A roaring debut.



After Coralie befriends the lion in a traveling circus, the entire troupe spurns its dictatorial ringmaster.

Woods-dwelling Coralie swings from trees and juggles, unbound by rules. She’s “funny and brave and silly and strange” but lonely. When the boisterous little circus arrives, Coralie follows it. The Man in the Big Hat bosses everyone. “Less wobbling!” he tells the high-wire cat. “More bananas!” he shouts to the juggling chimp. When Coralie auditions, Lion roars appreciatively, but the Man in the Big Hat dismisses her tricks as “not good enough,” assigning her instead to be a “human cannonball.” Brave Coralie literally rises to the challenge: Easton frames her in midair, the amazed crowd a sea of faces far below. “ ‘ROAR!’ said Lion, which meant, ‘You were amazing!’ ” But the Man in the Big Hat excoriates her performance, banishing her and ordering the performers back to work: “More tricks! Less smiling! And absolutely no caring about each other!” This time, Lion roars so powerfully that man and hat blow clear away. Easton’s matte illustrations make striking use of red and black for the circus’ excitement. The ferny, blue-green woods and Lion’s radiating mane agreeably evoke earlier artists: John Burningham, Martin and Alice Provensen, even Henri Rousseau. Well-paced and patterned, the narrative offers fully seven opportunities for children to join in with a “ROAR.” Coralie and the Man with the Big Hat both present white; other human performers and the circus’s audience are diverse.

A roaring debut. (Picture book. 3-6)

Pub Date: May 3, 2020

ISBN: 978-1-78603-031-3

Page Count: 40

Publisher: Frances Lincoln

Review Posted Online: Feb. 9, 2020

Kirkus Reviews Issue: tomorrow

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Pair this with Leo Timmers’ Who Is Driving? (2007) for twice the guessing fun.


From the Clothesline Clues series

Heling and Hembrook’s clever conceit challenges children to analyze a small town’s clotheslines to guess the job each of their owners does. 

Close-up on the clothesline: “Uniform and cap, / an invite for you. / Big bag of letters. / What job does she do?” A turn of the page reveals a macro view of the home, van and the woman doing her job, “She is a mail carrier.” Indeed, she can be spotted throughout the book delivering invitations to all the rest of the characters, who gather at the end for a “Launch Party.” The verses’ rhymes are spot-on, though the rhythm falters a couple of times. The authors nicely mix up the gender stereotypes often associated with several of these occupations, making the carpenter, firefighter and astronaut women. But while Davies keeps uniforms and props pretty neutral (he even avoids U.S. mail symbols), he keeps to the stereotypes that allow young readers to easily identify occupations—the farmer chews on a stalk of wheat; the beret-wearing artist sports a curly mustache. A subdued palette and plain white backgrounds keep kids’ focus on the clothing clues. Still, there are plenty of details to absorb—the cat with arched back that anticipates a spray of water, the firefighter who “lights” the rocket.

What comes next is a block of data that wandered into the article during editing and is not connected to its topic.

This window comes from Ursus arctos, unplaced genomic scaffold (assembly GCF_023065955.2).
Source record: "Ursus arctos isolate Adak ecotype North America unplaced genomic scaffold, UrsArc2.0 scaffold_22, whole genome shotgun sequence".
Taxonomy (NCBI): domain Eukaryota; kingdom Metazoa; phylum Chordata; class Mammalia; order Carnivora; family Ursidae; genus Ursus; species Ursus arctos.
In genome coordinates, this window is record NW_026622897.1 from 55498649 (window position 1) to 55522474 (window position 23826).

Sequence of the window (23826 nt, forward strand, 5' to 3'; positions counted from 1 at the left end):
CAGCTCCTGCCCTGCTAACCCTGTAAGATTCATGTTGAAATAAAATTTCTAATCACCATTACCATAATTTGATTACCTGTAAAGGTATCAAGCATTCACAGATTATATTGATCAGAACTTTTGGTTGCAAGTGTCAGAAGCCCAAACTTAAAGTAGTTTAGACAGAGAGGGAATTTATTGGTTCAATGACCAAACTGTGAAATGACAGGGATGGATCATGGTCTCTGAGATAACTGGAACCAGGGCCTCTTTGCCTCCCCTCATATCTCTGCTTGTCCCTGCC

Pair this with Leo Timmers’ Who Is Driving? (2007) for twice the guessing fun. (Picture book. 3-6)

Pub Date: July 1, 2012

ISBN: 978-1-58089-251-3

Page Count: 32

Publisher: Charlesbridge

Review Posted Online: May 16, 2012

Kirkus Reviews Issue: June 1, 2012

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The action of this rhymed and humorous tale centers upon a mouse who "took a stroll/through the deep dark wood./A fox saw the mouse/and the mouse looked good." The mouse escapes being eaten by telling the fox that he is on his way to meet his friend the gruffalo (a monster of his imagination), whose favorite food is roasted fox. The fox beats a hasty retreat. Similar escapes are in store for an owl and a snake; both hightail it when they learn the particulars: tusks, claws, terrible jaws, eyes orange, tongue black, purple prickles on its back. When the gruffalo suddenly materializes out of the mouse's head and into the forest, the mouse has to think quick, declaring himself inedible as the "scariest creature in the deep dark wood," and inviting the gruffalo to follow him to witness the effect he has on the other creatures. When the gruffalo hears that the mouse's favorite food is gruffalo crumble, he runs away. It's a fairly innocuous tale, with twists that aren't sharp enough and treachery that has no punch. Scheffler's funny scenes prevent the suspense from culminating; all his creatures, predator and prey, are downright lovable. (Picture book. 3-6)

Pub Date: June 1, 1999

ISBN: 0-8037-2386-5

Page Count: 32

Publisher: Dial

Review Posted Online: May 20, 2010

Kirkus Reviews Issue: June 1, 1999

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